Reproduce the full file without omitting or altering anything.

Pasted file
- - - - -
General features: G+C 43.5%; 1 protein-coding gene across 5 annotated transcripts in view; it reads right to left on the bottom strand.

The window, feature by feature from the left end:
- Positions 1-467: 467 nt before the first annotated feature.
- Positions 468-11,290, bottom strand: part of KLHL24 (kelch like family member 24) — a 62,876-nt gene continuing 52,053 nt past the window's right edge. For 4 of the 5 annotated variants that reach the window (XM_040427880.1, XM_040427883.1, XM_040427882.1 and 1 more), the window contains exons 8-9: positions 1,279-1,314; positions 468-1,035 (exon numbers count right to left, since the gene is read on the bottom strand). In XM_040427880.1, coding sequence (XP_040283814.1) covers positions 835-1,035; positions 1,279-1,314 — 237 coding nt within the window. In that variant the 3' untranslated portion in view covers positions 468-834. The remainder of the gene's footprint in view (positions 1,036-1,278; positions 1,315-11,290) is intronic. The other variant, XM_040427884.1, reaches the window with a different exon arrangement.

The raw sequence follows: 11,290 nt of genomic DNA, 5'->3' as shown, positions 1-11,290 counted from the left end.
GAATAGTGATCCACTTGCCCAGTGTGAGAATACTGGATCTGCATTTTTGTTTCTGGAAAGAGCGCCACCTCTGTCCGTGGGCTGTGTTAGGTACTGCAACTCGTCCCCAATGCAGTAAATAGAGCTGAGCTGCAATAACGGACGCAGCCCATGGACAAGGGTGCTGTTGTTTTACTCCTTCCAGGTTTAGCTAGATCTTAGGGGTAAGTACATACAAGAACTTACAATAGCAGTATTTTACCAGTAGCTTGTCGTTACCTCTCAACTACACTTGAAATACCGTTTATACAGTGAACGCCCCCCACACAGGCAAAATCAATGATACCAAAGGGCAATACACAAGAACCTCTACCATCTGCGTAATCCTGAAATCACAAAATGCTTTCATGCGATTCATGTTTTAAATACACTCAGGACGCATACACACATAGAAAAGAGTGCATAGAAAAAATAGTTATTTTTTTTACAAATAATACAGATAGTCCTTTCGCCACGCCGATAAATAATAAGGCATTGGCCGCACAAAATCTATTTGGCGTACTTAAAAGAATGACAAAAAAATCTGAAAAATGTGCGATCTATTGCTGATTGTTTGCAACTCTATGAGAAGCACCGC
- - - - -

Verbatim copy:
General features: G+C 43.5%; 1 protein-coding gene across 5 annotated transcripts in view; it reads right to left on the bottom strand.

The window, feature by feature from the left end:
- Positions 1-467: 467 nt before the first annotated feature.
- Positions 468-11,290, bottom strand: part of KLHL24 (kelch like family member 24) — a 62,876-nt gene continuing 52,053 nt past the window's right edge. For 4 of the 5 annotated variants that reach the window (XM_040427880.1, XM_040427883.1, XM_040427882.1 and 1 more), the window contains exons 8-9: positions 1,279-1,314; positions 468-1,035 (exon numbers count right to left, since the gene is read on the bottom strand). In XM_040427880.1, coding sequence (XP_040283814.1) covers positions 835-1,035; positions 1,279-1,314 — 237 coding nt within the window. In that variant the 3' untranslated portion in view covers positions 468-834. The remainder of the gene's footprint in view (positions 1,036-1,278; positions 1,315-11,290) is intronic. The other variant, XM_040427884.1, reaches the window with a different exon arrangement.

The raw sequence follows: 11,290 nt of genomic DNA, 5'->3' as shown, positions 1-11,290 counted from the left end.
GAATAGTGATCCACTTGCCCAGTGTGAGAATACTGGATCTGCATTTTTGTTTCTGGAAAGAGCGCCACCTCTGTCCGTGGGCTGTGTTAGGTACTGCAACTCGTCCCCAATGCAGTAAATAGAGCTGAGCTGCAATAACGGACGCAGCCCATGGACAAGGGTGCTGTTGTTTTACTCCTTCCAGGTTTAGCTAGATCTTAGGGGTAAGTACATACAAGAACTTACAATAGCAGTATTTTACCAGTAGCTTGTCGTTACCTCTCAACTACACTTGAAATACCGTTTATACAGTGAACGCCCCCCACACAGGCAAAATCAATGATACCAAAGGGCAATACACAAGAACCTCTACCATCTGCGTAATCCTGAAATCACAAAATGCTTTCATGCGATTCATGTTTTAAATACACTCAGGACGCATACACACATAGAAAAGAGTGCATAGAAAAAATAGTTATTTTTTTTACAAATAATACAGATAGTCCTTTCGCCACGCCGATAAATAATAAGGCATTGGCCGCACAAAATCTATTTGGCGTACTTAAAAGAATGACAAAAAAATCTGAAAAATGTGCGATCTATTGCTGATTGTTTGCAACTCTATGAGAAGCACCGC